I just wrote this article on API design for Elsevier’s SciTech blog. It talks about the importance of hiding implementation details and covers information hiding techniques for C++, Objective-C, and Python, such as the pimpl idiom and class extensions. The article includes a discount code for 40% off my book, in case you’ve been waiting for the price to come down before buying it! Check it out at:
Latest Posts for 'Design'
|Friday, November 15th, 2013|
|Monday, May 7th, 2012|
Ferenc Mihaly maintains a blog call the Amiable API where he posts various articles on API design. As part of this blog, he provides a checklist of dos and don’t in API design. The list is focused on the Java programming language, however, most of what Ferenc presents it applicable to other languages too. I really like the bullet list format and the use of verbs to produce a concise yet extensive set of general rules to consider when developing an interface.
|Monday, October 3rd, 2011|
Noah at 37 Signals wrote about API design for Web APIs. The key point he makes is about the need for strong documentation and having that documentation in an easy-to-search format. He then talks about authentication, advocating that an API offers multiple authentication schemes. Finally, he talks about building REST-like interfaces.
|Friday, September 23rd, 2011|
Ferenc Mihaly has created a blog called The Amiable API dedicated to designing developer-friendly APIs. This web site grew out of a set of internal guidelines that Ferenc produced for his company and ultimately decided to publish in a blog format. Some of his recent posts include: Choosing memorable names, Striving for consistency, Keeping it simple, Considering the perspective of the caller, and Why developer-friendliness is central to API design.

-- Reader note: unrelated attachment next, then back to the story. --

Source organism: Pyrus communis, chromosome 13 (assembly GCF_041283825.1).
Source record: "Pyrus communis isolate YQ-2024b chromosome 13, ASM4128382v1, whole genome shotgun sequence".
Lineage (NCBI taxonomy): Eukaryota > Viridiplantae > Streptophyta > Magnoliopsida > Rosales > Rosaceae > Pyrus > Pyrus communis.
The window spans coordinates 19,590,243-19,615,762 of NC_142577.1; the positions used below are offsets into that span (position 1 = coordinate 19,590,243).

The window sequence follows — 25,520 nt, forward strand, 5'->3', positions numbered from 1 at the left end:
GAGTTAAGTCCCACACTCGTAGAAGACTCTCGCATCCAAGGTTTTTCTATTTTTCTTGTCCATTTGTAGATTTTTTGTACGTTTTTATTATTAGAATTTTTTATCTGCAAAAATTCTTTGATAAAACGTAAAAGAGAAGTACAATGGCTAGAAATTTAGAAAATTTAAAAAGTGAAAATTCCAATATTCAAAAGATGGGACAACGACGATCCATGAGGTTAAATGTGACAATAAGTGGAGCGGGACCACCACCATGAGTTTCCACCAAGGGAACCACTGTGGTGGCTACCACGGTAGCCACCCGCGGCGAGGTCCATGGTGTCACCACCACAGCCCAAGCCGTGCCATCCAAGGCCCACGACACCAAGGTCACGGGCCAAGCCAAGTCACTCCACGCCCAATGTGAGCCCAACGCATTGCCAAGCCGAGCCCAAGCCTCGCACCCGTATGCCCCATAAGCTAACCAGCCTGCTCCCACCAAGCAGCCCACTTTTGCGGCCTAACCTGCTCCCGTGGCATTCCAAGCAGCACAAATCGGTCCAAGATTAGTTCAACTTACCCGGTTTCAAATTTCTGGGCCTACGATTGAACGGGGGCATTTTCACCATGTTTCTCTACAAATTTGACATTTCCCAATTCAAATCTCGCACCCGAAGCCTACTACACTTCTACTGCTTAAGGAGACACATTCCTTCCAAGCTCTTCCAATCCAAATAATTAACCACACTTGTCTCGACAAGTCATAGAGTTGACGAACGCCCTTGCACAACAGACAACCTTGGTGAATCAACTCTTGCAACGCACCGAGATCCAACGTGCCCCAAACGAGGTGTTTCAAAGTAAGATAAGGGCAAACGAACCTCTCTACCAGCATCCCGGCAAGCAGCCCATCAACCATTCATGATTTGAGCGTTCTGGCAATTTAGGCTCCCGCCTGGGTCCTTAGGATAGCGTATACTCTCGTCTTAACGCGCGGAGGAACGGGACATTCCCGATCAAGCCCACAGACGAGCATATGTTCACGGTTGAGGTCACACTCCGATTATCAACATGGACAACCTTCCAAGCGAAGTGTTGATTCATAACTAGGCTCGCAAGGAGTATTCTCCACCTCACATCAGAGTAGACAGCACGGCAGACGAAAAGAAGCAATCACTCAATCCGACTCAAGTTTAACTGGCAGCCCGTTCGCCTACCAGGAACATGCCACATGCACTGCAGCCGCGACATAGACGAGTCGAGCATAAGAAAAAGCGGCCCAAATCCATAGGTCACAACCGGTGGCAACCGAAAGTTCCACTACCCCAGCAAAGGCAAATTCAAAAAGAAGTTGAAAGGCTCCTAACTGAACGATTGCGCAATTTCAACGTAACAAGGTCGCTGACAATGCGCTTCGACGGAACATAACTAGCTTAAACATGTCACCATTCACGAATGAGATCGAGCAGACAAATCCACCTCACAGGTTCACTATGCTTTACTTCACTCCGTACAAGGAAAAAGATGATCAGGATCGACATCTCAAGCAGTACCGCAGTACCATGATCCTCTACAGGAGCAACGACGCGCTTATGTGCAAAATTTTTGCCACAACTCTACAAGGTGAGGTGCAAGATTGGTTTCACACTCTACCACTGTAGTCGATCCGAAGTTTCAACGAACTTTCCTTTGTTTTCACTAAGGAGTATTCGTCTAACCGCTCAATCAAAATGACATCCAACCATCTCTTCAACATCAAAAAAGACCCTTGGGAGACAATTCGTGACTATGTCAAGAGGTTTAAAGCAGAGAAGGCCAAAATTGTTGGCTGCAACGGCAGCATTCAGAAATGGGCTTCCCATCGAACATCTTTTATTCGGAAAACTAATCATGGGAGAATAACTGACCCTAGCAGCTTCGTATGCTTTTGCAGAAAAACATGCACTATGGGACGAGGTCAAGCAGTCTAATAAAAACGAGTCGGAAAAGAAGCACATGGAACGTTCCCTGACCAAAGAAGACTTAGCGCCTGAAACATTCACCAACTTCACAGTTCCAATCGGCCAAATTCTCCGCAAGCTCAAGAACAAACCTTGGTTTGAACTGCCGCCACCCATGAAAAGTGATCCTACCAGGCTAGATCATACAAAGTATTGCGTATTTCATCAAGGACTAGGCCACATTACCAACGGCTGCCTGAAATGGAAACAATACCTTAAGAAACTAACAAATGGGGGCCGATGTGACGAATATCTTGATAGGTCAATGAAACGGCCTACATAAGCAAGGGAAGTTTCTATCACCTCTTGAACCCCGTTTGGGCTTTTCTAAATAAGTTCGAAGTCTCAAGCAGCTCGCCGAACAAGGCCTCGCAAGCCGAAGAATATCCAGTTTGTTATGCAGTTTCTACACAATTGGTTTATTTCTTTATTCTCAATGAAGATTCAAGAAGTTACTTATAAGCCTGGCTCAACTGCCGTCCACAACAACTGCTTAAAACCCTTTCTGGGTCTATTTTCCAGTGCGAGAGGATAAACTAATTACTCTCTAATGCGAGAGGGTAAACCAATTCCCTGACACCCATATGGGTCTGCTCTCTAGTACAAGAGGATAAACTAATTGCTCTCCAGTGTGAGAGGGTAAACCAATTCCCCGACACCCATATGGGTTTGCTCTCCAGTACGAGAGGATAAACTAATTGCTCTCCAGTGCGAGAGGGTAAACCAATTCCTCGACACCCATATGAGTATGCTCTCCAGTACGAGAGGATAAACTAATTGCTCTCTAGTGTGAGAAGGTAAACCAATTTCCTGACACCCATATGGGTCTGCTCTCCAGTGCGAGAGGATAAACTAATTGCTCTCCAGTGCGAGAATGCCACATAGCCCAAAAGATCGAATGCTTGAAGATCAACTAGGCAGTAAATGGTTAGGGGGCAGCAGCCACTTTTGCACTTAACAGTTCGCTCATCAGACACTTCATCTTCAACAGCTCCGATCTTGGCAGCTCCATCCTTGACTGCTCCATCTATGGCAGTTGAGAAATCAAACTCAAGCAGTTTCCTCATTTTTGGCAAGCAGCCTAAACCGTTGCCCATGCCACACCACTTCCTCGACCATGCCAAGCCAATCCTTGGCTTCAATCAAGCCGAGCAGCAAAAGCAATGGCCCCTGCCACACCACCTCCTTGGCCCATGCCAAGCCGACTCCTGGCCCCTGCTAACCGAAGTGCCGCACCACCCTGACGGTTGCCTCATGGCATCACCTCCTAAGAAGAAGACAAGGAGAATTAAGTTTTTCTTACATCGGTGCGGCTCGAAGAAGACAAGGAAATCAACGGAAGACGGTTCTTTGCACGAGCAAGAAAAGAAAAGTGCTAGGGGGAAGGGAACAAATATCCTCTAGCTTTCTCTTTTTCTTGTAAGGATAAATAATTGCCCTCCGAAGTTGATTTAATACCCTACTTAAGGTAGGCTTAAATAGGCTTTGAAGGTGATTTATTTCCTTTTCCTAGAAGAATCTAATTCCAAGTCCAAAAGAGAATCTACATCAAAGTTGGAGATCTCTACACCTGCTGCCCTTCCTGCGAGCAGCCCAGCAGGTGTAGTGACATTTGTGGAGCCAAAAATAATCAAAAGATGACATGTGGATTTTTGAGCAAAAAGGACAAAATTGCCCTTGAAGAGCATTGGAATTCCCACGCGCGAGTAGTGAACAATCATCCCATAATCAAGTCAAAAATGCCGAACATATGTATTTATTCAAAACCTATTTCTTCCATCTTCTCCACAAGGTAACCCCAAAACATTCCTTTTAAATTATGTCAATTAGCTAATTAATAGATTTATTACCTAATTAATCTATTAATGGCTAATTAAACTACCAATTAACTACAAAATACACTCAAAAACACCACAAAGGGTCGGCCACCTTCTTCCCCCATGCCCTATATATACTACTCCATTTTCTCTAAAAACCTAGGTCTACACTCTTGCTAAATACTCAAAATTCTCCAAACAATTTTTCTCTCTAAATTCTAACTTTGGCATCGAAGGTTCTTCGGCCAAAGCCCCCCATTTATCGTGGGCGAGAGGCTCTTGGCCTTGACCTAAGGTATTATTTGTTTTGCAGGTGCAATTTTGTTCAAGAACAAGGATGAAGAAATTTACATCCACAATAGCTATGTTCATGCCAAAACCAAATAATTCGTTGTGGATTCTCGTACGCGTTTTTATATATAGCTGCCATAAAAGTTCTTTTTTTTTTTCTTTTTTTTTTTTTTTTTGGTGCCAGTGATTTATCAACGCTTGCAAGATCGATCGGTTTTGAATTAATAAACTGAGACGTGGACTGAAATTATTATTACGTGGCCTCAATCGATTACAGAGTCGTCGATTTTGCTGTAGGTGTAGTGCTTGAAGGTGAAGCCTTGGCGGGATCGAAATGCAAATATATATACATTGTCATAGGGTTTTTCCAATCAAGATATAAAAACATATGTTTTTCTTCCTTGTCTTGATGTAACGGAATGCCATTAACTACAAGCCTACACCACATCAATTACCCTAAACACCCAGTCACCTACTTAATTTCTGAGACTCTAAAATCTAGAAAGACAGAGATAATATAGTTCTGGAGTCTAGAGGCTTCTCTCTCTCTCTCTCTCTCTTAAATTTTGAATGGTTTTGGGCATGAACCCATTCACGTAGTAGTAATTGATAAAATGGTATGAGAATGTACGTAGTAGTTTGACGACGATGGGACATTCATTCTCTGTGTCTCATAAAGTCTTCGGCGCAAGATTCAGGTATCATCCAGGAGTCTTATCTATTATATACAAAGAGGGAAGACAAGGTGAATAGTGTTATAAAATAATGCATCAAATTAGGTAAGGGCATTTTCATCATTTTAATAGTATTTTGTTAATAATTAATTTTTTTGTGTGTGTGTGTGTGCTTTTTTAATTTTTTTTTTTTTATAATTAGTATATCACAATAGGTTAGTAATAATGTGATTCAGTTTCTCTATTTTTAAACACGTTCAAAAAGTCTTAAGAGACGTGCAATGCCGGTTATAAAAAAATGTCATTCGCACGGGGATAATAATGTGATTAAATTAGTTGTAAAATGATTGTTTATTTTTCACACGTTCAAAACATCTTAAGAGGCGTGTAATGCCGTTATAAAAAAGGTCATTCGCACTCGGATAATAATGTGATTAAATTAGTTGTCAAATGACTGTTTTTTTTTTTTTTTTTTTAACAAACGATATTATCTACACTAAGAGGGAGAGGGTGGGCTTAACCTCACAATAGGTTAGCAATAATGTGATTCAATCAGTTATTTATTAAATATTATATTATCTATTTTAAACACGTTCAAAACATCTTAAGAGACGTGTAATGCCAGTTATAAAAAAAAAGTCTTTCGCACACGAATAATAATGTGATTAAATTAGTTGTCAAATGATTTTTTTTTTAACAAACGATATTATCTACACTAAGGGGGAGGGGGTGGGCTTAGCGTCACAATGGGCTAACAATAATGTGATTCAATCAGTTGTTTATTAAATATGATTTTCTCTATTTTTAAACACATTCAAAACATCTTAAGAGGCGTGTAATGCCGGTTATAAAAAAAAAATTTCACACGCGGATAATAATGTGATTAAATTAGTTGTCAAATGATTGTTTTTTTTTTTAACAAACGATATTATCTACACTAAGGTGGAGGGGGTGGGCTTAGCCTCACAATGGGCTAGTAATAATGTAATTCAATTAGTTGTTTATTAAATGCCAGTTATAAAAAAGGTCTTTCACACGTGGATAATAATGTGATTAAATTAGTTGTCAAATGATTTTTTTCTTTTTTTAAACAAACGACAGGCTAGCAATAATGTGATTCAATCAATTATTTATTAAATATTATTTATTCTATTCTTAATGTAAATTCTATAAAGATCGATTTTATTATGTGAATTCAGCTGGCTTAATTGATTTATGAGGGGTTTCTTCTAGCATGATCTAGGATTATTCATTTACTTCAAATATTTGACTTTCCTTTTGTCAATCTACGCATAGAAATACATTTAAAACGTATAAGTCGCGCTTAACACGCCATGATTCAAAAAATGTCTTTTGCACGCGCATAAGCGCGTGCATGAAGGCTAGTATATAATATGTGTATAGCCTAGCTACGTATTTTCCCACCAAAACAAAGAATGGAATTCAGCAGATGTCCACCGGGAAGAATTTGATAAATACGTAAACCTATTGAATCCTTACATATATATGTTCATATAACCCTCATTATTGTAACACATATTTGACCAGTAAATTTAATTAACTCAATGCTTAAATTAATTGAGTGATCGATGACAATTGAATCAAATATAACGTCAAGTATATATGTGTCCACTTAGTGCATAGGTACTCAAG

|Monday, September 19th, 2011|
Finish software house Reaktor has published some slides on how to design good APIs. The authors, Jari Mäkelä and Ville Peurala, make the point that bad APIs can infect client code and lead to bad client code too. They state that some elements of good design include being intuitive, easy to learn from simple examples, self explanatory, and effort minimizing. A good API should make correct usage easy and wrong usage difficult or impossible. They provide a number of code examples of bad and good API design decisions – these examples are in Java but are pretty vanilla and easily applicable to other languages. The slides are provided as a PDF download at:
|Wednesday, July 6th, 2011|
David Zeuthen has written a long and detailed article on many of the design issues that are faced when trying to write a plain C API. He deals with aspects such as library initialization, multithreading, error handling, versioning, and testing. It’s well worth a read if you are interested in writing a library in plain C (rather than C++). David’s collection of best practices is split into 5 parts, as follows:
|Friday, April 29th, 2011|
Michael DeHann wrote a blog article relating some of the things he’s learned about good API design. This includes advice such as programming with a view to the outsider, naming classes appropriately, figuring out how to make your code better through experiencing bad code, provide documentation that obviates the need for users to ask you how your code works, avoid redundant code, avoid extraneous conversions where possible, keep logic with the class that owns it, avoid adding complexity to your code through many options, and finally test your code but focus on functional end-to-end tests.
Many of these design tips are not new, but Michael provides a fresh perspective on them that I think is worth reading. Check out his post at:
|Monday, April 11th, 2011|
Dr. Jaime Niño of the University of New Orleans has produced teaching materials to support his class on API development. This 6-page document covers a lot of the important API topics, from specification, documentation, design, implementation, and testing. These principles are illustrated with reference to the task of creating an API for data containers. Some of the words of advice include:
- Make the specification of the data type for the container as generic as possible
- Specify data containers via interfaces
- The data container interface must provide a cohesive abstraction
- Be consistent
- Be minimal
- Methods names matter
- Favor queries